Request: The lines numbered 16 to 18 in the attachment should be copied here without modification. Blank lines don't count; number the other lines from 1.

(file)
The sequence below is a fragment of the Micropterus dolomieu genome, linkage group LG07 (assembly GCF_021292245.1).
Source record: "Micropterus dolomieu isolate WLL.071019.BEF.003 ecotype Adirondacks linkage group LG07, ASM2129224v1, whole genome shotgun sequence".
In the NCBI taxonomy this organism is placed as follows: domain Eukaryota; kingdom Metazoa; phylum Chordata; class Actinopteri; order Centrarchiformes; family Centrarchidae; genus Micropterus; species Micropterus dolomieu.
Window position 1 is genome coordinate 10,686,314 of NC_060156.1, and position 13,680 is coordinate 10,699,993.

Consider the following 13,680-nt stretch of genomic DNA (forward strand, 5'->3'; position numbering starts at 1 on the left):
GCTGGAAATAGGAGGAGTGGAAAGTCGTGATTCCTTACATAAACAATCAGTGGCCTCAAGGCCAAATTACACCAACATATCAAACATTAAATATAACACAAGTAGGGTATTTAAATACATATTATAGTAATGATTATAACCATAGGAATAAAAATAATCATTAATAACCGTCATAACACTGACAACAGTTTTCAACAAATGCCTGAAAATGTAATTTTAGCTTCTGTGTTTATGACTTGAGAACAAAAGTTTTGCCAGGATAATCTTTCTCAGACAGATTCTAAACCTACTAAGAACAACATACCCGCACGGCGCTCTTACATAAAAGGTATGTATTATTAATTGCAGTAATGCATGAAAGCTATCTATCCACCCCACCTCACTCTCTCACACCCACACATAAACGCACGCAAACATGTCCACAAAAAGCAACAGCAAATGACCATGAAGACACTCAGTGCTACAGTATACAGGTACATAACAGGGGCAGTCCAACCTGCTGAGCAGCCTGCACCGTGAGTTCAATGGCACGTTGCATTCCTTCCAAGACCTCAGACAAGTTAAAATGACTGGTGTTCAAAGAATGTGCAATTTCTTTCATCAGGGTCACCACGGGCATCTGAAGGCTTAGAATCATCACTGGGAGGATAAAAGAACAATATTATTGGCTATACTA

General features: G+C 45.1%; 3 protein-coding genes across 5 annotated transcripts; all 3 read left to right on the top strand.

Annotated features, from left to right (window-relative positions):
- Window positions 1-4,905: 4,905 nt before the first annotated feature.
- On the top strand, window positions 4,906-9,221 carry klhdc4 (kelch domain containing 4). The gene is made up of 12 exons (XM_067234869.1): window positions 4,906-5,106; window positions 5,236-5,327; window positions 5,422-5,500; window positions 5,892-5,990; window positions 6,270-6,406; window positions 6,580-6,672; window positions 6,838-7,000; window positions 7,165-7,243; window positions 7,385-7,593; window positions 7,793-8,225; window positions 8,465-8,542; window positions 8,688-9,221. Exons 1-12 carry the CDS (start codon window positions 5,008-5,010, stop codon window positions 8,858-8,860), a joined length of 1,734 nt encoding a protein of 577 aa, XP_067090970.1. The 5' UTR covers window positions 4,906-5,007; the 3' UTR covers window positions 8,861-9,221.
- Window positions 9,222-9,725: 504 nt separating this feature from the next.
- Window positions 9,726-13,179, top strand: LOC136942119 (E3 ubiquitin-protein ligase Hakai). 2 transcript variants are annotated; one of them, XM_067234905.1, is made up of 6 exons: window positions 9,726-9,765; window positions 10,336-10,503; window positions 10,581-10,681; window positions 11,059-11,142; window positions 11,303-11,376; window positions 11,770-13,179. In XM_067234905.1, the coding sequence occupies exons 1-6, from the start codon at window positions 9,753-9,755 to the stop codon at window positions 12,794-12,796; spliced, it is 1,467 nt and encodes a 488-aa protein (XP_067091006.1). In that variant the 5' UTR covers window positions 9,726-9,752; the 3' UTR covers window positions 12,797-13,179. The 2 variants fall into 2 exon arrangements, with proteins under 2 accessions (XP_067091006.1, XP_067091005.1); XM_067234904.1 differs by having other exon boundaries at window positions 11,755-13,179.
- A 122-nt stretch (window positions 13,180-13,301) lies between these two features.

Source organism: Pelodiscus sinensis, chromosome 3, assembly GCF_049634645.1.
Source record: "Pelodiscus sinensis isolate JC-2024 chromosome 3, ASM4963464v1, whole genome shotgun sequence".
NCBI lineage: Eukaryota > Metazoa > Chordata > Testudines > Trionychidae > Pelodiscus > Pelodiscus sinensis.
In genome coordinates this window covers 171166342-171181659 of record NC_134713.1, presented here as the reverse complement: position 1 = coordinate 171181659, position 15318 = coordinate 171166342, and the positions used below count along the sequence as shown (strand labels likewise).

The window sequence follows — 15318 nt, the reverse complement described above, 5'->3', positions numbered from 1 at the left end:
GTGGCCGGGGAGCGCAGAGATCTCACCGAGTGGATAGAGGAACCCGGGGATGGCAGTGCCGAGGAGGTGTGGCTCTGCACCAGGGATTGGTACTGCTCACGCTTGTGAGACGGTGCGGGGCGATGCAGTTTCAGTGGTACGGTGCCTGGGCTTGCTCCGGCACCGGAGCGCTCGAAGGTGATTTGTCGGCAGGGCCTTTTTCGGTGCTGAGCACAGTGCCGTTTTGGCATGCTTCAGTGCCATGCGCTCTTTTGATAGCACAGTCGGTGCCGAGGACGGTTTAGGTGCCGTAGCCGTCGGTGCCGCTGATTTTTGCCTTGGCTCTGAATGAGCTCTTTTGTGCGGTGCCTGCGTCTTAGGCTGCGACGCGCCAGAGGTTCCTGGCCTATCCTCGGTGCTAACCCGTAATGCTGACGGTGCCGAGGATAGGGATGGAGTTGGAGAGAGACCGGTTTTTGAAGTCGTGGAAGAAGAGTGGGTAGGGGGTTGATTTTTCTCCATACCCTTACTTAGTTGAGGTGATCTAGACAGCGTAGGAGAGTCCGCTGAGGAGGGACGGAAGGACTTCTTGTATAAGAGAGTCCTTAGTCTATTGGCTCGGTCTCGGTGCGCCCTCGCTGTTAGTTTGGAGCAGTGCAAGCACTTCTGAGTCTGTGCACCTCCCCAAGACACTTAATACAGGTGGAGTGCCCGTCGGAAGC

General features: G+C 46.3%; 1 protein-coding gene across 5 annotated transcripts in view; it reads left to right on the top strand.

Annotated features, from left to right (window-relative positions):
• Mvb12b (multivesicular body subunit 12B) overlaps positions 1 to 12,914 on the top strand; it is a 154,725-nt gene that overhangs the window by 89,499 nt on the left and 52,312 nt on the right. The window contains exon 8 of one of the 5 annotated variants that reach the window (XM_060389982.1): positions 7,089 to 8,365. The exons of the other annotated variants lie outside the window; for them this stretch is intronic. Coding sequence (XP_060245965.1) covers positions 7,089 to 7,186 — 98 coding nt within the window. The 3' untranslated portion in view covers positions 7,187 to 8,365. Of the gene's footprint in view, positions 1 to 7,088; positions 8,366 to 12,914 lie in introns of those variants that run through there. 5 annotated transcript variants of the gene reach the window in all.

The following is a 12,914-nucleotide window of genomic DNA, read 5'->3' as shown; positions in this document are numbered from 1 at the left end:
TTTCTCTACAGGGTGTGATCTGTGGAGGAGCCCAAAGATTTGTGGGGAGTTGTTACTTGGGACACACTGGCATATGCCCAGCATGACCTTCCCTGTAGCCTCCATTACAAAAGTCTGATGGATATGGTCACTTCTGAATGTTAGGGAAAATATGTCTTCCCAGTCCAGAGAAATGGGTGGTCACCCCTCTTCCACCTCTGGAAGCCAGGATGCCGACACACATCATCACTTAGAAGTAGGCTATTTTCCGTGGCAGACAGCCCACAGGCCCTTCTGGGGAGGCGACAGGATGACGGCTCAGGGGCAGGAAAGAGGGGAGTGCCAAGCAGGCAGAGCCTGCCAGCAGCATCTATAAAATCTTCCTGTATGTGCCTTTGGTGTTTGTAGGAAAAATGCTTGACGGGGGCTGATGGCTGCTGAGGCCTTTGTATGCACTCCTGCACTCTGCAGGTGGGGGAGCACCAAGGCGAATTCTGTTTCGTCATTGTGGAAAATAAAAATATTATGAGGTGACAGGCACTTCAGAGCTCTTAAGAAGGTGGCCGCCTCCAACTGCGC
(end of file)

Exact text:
NCBI lineage: Eukaryota > Metazoa > Chordata > Testudines > Trionychidae > Pelodiscus > Pelodiscus sinensis.
In genome coordinates this window covers 171166342-171181659 of record NC_134713.1, presented here as the reverse complement: position 1 = coordinate 171181659, position 15318 = coordinate 171166342, and the positions used below count along the sequence as shown (strand labels likewise).

The window sequence follows — 15318 nt, the reverse complement described above, 5'->3', positions numbered from 1 at the left end: